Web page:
Immediately following this backlash, Marvel canceled other upcoming Manara covers for female-led titles such as their newly retooled Thor. Nonetheless, Marvel’s original choice to hire Manara speaks to exactly how disconnected the industry’s executives are from their female readership. Perhaps even more frustrating than Marvel’s extremely questionable idea of pro-woman art was the indifferent and occasionally caustic reaction from so many male comic fans. “What’s the big deal?” seemed to be their refrain.

These are the same male fans that will grill women who cosplay or otherwise express interest in comics to determine if they have adequate geek cred, or if they’re just “fake geek girls.” These are the same male fans that insist the occasional deaths of male characters disprove the existence of the incredibly sexist Women in Refrigerators trope.1 The same male fans that fail to see the difference between art and stories that depict idealized men, and art and stories that depict objectified and fetishized women. In such a hostile environment, it’s a wonder that female comic fans exist at all. But exist we do, and in increasingly larger numbers. It’s in response to this growing fan base that comic shops all around the country have started hosting special events specifically for women.

Stories Comics, a mainstay in Richmond since 1984, held its first Ladies’ Night event on Friday, September 19th at their flagship location on Forest Hill Avenue. Caitlin Bridges, who grew up surrounded by the industry and has worked at Stories since 2006, first suggested the event after talking with other female comic shop employees around the country. “The comics industry is still largely created, distributed, and consumed by men,” said Bridges, “and sometimes women have uncomfortable experiences in it because of creepy guys who don’t think we belong there.”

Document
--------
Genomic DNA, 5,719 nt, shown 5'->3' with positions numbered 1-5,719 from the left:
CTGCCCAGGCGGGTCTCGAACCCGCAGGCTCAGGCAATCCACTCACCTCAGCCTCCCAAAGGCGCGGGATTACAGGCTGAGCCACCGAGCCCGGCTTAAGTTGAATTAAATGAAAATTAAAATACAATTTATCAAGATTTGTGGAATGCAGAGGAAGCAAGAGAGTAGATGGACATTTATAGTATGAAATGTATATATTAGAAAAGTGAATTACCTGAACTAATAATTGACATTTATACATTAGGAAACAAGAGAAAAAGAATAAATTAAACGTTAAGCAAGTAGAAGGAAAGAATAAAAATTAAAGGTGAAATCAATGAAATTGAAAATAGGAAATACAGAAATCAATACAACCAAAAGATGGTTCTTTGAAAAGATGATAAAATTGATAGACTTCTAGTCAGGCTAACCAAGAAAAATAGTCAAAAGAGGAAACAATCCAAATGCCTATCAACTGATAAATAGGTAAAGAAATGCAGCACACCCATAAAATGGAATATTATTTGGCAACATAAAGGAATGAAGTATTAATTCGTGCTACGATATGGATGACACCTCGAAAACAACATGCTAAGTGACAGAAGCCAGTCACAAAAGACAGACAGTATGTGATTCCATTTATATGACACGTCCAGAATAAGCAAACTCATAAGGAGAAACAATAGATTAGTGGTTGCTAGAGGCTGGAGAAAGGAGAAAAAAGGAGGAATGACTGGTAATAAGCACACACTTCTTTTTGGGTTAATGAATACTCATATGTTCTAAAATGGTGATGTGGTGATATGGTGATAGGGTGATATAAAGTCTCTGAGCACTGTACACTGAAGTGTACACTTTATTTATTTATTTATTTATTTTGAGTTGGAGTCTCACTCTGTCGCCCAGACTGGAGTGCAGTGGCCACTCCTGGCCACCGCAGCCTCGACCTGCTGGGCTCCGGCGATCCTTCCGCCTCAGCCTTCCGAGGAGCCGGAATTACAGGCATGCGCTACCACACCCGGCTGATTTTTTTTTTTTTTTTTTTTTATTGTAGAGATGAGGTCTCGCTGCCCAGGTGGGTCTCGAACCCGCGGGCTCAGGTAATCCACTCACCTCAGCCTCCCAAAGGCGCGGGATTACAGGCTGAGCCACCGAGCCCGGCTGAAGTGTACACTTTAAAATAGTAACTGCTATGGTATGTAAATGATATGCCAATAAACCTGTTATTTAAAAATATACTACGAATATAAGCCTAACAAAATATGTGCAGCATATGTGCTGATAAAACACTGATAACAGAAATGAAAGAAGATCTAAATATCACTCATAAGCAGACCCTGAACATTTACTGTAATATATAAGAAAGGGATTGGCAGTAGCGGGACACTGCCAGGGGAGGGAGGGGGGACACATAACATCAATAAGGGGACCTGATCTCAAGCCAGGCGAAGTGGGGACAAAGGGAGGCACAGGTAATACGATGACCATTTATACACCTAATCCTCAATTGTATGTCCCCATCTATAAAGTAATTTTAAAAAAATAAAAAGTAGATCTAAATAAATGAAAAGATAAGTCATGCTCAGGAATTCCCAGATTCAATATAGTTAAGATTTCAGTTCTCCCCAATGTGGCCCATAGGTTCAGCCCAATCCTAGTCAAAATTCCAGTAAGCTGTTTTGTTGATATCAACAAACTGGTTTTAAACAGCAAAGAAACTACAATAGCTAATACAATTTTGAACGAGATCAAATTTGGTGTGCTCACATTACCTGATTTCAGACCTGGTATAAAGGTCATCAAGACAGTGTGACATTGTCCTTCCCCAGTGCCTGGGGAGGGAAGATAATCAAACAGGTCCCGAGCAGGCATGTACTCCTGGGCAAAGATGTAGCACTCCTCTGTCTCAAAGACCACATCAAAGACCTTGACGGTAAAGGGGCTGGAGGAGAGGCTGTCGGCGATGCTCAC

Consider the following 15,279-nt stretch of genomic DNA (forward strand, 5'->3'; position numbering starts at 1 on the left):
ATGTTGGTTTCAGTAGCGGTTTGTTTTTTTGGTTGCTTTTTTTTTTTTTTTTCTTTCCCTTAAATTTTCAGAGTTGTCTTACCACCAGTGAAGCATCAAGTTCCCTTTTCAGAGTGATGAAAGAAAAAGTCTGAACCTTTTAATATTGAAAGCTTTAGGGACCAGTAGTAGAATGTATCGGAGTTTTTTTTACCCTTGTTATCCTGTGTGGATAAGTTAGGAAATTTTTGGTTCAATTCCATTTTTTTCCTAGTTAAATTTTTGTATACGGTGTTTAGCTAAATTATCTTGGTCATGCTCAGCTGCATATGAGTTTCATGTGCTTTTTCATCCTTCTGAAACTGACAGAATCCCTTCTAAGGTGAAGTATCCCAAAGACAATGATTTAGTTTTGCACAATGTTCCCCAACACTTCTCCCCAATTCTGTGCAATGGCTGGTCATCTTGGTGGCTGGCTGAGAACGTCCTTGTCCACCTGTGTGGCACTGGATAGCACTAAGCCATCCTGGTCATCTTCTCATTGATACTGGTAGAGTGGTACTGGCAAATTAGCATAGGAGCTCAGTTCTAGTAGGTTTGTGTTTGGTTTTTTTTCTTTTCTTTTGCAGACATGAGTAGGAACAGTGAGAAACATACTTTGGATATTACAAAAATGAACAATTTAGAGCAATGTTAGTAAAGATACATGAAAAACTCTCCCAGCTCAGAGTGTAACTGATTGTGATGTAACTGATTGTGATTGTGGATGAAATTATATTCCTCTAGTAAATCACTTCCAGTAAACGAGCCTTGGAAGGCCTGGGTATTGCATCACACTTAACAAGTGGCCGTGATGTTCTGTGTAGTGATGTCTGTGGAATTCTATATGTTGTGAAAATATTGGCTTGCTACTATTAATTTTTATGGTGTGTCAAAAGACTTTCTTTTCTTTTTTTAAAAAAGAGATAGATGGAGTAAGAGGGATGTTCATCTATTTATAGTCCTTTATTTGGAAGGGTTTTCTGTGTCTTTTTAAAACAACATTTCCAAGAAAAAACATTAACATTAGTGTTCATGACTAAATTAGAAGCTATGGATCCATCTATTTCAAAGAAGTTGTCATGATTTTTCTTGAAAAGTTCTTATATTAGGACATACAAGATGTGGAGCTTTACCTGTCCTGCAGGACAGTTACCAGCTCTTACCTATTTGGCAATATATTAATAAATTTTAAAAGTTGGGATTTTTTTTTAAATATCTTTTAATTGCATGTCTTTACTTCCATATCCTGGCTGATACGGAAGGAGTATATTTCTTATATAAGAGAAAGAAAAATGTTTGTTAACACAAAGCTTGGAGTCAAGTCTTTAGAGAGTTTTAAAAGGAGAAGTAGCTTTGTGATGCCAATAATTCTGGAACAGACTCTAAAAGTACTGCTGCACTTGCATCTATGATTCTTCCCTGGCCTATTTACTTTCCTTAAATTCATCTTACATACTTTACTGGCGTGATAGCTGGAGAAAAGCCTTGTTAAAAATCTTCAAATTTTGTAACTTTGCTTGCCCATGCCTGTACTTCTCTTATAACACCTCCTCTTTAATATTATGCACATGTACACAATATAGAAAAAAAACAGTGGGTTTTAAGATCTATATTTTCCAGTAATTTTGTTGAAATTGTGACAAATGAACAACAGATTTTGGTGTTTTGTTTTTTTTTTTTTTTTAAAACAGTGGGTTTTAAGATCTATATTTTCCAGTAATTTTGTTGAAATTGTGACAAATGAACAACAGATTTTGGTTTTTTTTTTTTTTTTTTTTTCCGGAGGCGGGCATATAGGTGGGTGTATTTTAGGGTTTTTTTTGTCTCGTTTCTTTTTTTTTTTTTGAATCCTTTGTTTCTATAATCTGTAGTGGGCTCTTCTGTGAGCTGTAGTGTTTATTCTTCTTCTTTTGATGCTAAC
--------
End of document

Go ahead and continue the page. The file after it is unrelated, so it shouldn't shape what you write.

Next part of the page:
I’ve shopped at Stories many times since moving to Richmond six years ago, and while I have never been made to feel unwelcome, I’ve also never felt so at home there as I did that Friday night. There were snacks, drinks, and copious amounts of free comics and related goodies. More importantly, however, the display racks at the front of the store had been stocked with titles featuring female leads, and everyone I interacted with that night–from fellow shoppers to special guests–had two things in common with me. We were all comics fans, and we were all women.

Stories owner Cheryl Pryor said, “The funniest part [of putting on Ladies’ Night…] was how many of the guys, when they found out about it, were like, Why can’t we have a Guys’ Night Out? I told them everyday is Guys’ Day at the comic book store.” Ladies’ Night was a wonderful and rare opportunity for female fans and creators to rub elbows and celebrate our shared love of comics. Present that night were local illustrators Cathryn Hutton and Melissa Duffy, as well as fantasy and horror authors Belea T. Keeney and Nancy A. Collins. These special guests shared their talent and their time generously, and Hutton praised the event saying, “The night turned out to be a very relaxed environment, a lot of very nice people came in to check us out. Overall it was a success. ”

Although Stories has yet to nail down a date, Bridges said she was “overjoyed” at the community’s enthusiastic reception of Ladies’ Night and that another similar event will hopefully be in the works soon. Keeping an eye on the Stories Facebook page and storiescomics.com for more information about future Ladies’ Nights.

Photo by: JD Hancock

  1. Named for the events in Green Lantern #54 (1994), this trope refers to the death, rape, loss of powers, or other form of disempowerment of a female character for the sole purpose of furthering a male character’s story or character arc. 
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Shannon Willow